Jacob’s Journey — Breaking millennial stereotype

I met Jacob during his freshmen year at Michigan Tech. In high school he played in many sports. Jacob was also heavily involved in his community, helping his mom teach Sunday school, volunteering to shovel the driveways of elderly neighbors (at no change) and helping out with camps for church youth groups. Jacob is a millennial but has proven elements of the stereotype wrong.

In his freshmen year Jake developed a close-knit group of new friends, fostered by residence hall counselor Rachel. Rachel noticed the strong philanthropic tendencies in the group and introduced them to the Mind Trekkers program, Tech’s traveling STEM outreach program. They engaged and thrived in the program, helping other students experience the excitement of leaning that they experienced in science and math.

The summer after his freshmen year as a chemical engineering student, Jake decided to be a counselor at his church’s youth summer camp, a position he thrived in. The summer after his sophomore year, Jake decided to try out the knowledge he acquired in class by earning an internship with Kimberly Clark in Wisconsin. The experience brought the realization of the value of what he was learning. He was meant to be a problem solving chemical engineer!

Jake then focused on a new experience that would take him out of his comfort zone. He worked though Tech’s international programs office to try a study abroad program at a New Zeeland University during the Spring of his junior year. The classes were rigorous, each scaffolding on the other in a constant web of lessons that crossed academic content boundaries of each class. He thrived in the challenges he was faced with alongside his Kiwi peers. Classes had a different focus, often working with formulas that mixed dairy products (New Zeeland’s major export) instead of only chemicals often found in U.S. curriculum.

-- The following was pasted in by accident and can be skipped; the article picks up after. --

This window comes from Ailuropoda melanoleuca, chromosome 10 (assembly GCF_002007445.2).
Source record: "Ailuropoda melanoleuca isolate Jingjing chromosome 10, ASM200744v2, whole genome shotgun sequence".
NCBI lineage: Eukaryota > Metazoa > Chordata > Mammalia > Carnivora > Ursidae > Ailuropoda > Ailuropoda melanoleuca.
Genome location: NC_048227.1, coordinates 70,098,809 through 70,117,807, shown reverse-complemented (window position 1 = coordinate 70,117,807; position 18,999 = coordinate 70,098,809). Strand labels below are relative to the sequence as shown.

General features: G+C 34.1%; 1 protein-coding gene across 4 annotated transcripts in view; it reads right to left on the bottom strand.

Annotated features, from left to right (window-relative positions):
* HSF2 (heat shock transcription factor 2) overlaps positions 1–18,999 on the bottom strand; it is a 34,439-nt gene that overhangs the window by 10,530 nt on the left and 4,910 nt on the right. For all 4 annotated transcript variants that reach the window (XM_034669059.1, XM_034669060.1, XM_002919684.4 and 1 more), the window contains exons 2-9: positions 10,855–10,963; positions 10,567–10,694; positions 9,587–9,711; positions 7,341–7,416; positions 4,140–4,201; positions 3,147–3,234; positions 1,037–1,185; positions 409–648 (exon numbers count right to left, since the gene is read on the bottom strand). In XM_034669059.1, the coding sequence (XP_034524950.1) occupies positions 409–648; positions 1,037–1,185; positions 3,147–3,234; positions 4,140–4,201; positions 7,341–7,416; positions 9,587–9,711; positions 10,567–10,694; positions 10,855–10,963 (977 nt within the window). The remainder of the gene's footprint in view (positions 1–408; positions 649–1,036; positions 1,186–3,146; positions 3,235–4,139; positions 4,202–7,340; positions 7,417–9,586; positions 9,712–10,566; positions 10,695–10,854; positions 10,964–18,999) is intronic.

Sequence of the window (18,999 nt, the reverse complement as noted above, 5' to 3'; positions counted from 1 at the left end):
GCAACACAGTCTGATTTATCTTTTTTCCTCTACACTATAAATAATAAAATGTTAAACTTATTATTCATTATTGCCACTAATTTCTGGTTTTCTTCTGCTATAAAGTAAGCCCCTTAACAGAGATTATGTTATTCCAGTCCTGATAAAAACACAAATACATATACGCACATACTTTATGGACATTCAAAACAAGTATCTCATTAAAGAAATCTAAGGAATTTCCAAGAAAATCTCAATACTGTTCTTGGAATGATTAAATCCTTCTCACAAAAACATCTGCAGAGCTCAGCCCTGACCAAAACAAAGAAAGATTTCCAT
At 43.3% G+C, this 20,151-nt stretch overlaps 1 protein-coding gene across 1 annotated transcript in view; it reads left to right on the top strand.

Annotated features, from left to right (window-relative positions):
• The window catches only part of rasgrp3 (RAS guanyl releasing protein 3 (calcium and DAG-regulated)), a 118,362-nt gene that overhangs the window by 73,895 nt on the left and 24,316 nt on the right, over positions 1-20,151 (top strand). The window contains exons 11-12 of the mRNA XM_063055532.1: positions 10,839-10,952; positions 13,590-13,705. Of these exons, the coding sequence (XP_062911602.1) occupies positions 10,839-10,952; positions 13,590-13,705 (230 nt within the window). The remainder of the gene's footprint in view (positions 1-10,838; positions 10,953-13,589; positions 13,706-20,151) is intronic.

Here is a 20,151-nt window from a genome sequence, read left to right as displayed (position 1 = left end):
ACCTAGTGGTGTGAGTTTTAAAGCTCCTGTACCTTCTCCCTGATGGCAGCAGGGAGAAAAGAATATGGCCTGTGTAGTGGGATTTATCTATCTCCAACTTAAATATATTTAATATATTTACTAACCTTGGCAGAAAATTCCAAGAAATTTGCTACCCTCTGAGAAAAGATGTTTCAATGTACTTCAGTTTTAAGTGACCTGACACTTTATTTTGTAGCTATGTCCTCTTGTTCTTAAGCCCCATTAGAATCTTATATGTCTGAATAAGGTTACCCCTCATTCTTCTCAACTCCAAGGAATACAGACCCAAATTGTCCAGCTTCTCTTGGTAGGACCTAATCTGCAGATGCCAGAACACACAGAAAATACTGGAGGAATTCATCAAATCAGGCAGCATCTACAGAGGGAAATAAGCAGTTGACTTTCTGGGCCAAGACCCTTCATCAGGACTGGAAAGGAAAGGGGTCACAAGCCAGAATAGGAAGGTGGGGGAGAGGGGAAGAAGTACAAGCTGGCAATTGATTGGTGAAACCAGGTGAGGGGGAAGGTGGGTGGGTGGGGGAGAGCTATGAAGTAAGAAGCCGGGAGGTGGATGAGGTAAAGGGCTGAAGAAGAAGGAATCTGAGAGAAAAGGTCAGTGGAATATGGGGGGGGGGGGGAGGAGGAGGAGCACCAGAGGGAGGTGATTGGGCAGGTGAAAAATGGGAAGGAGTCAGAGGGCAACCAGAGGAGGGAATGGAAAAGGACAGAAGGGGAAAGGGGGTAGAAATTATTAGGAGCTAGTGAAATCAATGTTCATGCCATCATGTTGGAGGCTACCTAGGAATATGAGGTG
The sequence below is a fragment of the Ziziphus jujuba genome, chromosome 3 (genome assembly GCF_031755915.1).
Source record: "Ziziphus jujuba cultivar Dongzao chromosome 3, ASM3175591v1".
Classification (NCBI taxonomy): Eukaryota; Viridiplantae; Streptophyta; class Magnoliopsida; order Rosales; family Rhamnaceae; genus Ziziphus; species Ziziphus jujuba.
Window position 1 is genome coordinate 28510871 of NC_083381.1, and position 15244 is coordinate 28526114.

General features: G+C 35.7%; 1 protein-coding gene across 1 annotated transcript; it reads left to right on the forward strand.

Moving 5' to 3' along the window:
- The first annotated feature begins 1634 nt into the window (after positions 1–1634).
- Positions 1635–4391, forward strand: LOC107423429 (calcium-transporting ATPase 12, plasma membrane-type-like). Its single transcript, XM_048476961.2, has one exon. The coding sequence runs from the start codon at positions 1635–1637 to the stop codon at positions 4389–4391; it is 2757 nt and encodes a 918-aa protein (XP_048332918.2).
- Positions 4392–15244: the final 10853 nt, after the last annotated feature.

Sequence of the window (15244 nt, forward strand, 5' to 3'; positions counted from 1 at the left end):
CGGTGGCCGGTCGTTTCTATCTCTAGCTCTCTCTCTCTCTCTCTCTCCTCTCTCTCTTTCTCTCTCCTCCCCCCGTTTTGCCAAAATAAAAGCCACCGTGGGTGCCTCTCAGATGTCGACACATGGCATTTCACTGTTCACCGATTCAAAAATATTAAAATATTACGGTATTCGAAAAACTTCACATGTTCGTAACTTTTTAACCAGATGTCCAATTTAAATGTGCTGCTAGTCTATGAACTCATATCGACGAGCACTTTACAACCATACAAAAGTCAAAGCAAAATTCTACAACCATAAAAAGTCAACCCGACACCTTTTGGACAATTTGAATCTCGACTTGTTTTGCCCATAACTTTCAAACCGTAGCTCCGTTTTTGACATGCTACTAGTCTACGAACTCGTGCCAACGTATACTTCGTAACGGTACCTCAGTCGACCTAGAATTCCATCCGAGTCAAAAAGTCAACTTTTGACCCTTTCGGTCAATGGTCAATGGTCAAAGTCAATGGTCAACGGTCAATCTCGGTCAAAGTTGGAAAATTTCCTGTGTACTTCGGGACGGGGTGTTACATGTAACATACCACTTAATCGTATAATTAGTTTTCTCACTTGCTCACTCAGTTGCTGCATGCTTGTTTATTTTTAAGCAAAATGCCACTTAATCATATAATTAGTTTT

Jake had begun exploring working abroad while at Kimberly Clark. Knowing he would be in New Zeeland in spring, he had begun applying for jobs at Kimberly Clark operations in neighboring Australia. After months of work with human resource leaders at KC in Australia and successfully securing a student work/tourist visa ($320), he landed the job. He began his job at KC in Australia last June once his study abroad concluded in New Zeeland.

His work in Australia proved of great value in experiencing a different culture. Working in consumer products, he cited the example in the production of Huggies Pull-Up brand. In the U.S. these are made with materials to make them slim, using less material, allowing more per box at a lesser cost. When these new designs were rolled out in Australia and East Asia, they were a flop. Aussies and Asian customers wanted comfort over slim fit. KC had to overhaul its product line, producing bulkier, softer absorbent briefs to meet this cultural value.

What next for the summer before Jakes senior year? A choice between a research abroad program through Tech and an international program that sends student teams to create a sustainable water filtration program for a community in a remote community in Africa.

Millennials often characterized by the negative traits of being “trophy kids” (everyone gets a trophy), needing immediate feedback, and being the Peter Pan generation (not wanting to grow up and take responsibility).

There are many students at Michigan Tech who dispel that millennial label. We are in good hands with the next generation of Jacobs.

Steve Patchin, Ph.D., is director of Career Services at Michigan Technological University.